- The Archer’s Tale
- by Bernard Cornwell
- ISBN: 0-06-621084-4
- Pages 374: hardbound
- HarperCollins, 2001
- Genre: Historical Fiction
I try to spread my reading around a bit across different genres and authors, but this was my second Bernard Cornwell book in six weeks; and I’m enjoying it! (A big thanks to Charlie at professor b. worm for initially turning me on to Cornwell).
Looking back to my review of the first one I read, which was Agincourt, I could almost cut-and-paste the same words. The story is set during the same war, the underlying themes are much the same, the cast of characters is similar, the plot progression is similar and both stories end in large set-piece battles which faithfully reconstruct actual events from medieval history. In truth, the books are kind of carbon copies of each other. Having said all that, it didn’t spoil the read for me at all.
Cornwell creates some strong characters and writes really good stories. He clearly does a lot of homework and he entwines his stories around actual historical events with lots of detail that feels very authentic.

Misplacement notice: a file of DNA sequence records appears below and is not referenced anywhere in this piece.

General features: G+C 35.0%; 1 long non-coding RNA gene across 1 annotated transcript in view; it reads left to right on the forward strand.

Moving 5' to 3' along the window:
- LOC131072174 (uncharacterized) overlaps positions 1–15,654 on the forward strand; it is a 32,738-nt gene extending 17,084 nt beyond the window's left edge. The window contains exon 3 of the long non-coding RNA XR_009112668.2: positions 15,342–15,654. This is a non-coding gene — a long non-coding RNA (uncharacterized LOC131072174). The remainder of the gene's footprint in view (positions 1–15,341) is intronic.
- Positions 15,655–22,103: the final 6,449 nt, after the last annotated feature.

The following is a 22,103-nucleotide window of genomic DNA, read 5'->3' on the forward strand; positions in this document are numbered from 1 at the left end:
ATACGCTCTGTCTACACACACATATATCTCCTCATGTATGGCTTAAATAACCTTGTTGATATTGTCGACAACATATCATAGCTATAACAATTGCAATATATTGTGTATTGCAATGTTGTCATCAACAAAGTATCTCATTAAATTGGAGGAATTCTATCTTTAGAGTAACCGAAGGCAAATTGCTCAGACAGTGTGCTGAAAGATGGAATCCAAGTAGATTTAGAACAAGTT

In this case the setting is once again the Hundred Years War between the English and French. This time the story climaxes with the battle of Crecy.
It did occur to me that with a factual backdrop as amazing as this, who needs to create a fictional foundation? The facts take some beating. There is war between two countries that lasts for over a hundred years. Throughout there is political intrigue with some factions changing sides. Both sides experience a constant change of leadership, with the kings variously being warriors, timid, smart, dumb, brutal, petulant, nervous, conniving and greedy. There are some major battles which served to re-write military strategy. The much smaller armies often won the day. Kings and princes often lead their armies into battle and were on the front line of brutal action. Epic is a much over-used word, but this was truly epic stuff.
So, a fascinating history plus a strong story-teller equals a winner. I’d rate this book four stars, and as with Agincourt I’d strongly recommend this to anyone interested in historic fiction or life in medieval times, or indeed anyone who enjoys a good action read.
I now have to try and resist the temptation to read another Cornwell book for a little while.
Link to JD’s review of Agincourt.
The Archer’s Tale is the first in The Grail Quest series. The other two books are as follows:
- Vagabond – Published 2002
- Heretic – Published in 2003
This book was borrowed from the local library. Yeah!
Your comments and thoughts are always welcome. Thanks for reading Layers of Thought.